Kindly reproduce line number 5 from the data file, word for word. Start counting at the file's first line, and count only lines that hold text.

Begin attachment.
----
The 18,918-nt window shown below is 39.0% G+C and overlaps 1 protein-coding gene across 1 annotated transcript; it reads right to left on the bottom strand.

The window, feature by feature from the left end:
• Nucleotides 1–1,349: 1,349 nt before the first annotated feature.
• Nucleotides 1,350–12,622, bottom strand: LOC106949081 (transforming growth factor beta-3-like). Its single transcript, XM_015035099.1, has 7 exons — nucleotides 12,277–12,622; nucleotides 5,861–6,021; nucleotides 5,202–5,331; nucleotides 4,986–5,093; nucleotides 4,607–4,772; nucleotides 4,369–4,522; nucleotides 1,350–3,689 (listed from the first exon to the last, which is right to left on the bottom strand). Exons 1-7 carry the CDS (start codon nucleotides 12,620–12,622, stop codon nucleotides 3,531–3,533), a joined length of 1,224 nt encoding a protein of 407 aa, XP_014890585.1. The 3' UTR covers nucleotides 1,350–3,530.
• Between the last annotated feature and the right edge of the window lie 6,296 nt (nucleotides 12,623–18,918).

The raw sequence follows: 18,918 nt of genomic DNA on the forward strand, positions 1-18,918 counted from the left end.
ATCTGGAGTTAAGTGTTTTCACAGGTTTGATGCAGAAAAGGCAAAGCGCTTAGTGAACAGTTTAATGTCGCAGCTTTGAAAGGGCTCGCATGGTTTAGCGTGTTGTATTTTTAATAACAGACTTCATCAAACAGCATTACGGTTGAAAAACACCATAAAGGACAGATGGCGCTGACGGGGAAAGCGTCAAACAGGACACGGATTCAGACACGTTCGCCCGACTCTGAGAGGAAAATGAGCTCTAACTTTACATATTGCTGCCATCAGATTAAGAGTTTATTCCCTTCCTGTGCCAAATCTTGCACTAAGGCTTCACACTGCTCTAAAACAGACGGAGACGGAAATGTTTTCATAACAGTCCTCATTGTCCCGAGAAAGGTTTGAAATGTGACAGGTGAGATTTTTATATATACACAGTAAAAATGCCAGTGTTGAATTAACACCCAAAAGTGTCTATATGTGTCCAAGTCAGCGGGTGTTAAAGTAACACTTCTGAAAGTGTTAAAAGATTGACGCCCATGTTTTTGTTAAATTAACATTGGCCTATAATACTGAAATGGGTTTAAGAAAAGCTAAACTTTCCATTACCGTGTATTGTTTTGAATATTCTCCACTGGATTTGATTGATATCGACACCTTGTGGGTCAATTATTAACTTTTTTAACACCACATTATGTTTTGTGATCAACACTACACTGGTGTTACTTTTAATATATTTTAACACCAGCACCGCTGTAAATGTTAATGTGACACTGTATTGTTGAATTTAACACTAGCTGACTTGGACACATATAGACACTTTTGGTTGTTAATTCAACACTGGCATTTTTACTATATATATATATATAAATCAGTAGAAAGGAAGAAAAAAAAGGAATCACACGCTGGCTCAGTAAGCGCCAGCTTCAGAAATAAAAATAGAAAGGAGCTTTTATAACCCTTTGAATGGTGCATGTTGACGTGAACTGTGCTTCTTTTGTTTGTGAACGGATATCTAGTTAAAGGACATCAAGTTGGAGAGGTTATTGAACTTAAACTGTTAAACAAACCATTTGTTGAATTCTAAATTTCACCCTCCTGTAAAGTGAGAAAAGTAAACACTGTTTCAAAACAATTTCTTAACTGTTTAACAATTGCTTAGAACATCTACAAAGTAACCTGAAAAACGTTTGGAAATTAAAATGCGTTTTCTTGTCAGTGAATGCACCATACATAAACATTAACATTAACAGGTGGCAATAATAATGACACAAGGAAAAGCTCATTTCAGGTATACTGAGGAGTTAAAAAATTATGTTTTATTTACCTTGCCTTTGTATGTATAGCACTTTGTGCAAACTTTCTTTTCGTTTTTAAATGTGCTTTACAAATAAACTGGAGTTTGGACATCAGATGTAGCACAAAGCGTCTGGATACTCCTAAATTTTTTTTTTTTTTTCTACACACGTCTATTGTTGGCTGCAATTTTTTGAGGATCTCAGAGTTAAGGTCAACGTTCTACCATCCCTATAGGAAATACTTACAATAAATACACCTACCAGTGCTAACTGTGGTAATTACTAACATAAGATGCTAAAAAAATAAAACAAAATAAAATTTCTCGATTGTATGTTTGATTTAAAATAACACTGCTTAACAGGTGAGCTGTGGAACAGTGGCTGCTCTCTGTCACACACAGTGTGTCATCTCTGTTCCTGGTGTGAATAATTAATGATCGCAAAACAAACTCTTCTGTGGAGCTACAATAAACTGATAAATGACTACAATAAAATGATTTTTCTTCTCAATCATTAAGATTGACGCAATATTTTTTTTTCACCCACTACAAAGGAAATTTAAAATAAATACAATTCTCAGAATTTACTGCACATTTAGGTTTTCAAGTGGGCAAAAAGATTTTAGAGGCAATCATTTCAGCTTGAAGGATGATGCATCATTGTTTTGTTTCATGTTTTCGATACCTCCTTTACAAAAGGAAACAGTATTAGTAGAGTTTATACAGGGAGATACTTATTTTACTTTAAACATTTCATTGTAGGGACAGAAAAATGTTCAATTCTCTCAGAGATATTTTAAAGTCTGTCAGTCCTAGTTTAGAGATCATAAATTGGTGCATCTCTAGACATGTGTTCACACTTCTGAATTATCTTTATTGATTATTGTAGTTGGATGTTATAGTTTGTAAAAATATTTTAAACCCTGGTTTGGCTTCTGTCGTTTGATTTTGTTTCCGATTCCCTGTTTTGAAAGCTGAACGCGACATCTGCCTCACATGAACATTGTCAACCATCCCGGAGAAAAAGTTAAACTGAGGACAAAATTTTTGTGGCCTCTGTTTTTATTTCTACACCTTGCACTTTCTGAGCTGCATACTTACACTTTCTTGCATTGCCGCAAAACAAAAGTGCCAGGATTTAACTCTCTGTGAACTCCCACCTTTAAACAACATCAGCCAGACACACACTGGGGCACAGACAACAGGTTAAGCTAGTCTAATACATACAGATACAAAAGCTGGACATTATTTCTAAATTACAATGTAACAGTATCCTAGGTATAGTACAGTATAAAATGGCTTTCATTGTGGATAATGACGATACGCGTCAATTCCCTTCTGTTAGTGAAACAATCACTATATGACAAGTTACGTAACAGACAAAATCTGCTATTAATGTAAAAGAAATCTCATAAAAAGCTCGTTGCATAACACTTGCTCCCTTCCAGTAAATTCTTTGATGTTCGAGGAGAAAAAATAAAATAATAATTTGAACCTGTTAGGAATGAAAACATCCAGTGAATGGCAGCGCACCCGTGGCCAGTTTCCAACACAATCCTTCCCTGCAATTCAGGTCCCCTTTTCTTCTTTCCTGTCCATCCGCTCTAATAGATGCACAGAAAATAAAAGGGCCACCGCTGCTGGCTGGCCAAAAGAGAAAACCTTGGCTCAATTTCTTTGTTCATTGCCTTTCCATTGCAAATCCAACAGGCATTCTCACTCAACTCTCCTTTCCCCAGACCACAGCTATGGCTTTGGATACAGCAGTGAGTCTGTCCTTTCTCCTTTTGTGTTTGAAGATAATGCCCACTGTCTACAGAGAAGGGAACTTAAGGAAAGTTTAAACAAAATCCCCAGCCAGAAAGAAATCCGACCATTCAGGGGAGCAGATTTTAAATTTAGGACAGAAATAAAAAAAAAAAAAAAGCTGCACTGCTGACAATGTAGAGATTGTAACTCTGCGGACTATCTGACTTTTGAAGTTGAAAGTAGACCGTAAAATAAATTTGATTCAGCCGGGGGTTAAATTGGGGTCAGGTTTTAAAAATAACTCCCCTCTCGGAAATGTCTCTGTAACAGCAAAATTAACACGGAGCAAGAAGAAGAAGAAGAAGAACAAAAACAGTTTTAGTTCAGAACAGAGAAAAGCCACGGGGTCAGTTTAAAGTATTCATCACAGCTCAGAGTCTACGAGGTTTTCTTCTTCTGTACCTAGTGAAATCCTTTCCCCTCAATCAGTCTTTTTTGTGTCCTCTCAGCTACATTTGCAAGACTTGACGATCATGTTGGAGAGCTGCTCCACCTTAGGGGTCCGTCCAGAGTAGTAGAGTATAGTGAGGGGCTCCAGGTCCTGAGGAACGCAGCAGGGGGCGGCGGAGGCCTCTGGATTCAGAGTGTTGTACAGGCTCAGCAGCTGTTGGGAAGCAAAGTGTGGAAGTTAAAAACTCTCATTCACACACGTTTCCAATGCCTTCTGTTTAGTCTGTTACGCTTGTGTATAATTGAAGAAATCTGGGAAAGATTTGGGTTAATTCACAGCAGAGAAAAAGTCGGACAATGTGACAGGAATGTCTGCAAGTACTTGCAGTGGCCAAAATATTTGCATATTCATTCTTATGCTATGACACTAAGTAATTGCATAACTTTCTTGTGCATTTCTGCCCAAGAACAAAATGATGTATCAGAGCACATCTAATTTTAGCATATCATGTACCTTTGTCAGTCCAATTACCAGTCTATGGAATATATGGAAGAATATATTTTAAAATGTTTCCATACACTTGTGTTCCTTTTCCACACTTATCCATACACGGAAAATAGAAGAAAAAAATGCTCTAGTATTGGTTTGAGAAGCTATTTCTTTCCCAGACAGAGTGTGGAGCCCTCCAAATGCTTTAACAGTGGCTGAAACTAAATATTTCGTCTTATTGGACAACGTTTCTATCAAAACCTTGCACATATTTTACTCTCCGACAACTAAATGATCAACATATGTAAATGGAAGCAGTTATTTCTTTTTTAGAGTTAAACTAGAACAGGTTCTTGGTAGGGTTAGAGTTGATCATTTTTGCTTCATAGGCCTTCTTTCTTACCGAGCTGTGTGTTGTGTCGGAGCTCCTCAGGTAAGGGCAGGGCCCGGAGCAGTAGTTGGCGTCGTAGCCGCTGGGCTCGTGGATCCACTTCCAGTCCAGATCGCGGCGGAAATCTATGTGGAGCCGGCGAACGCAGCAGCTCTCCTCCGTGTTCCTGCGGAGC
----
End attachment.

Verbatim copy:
• Between the last annotated feature and the right edge of the window lie 6,296 nt (nucleotides 12,623–18,918).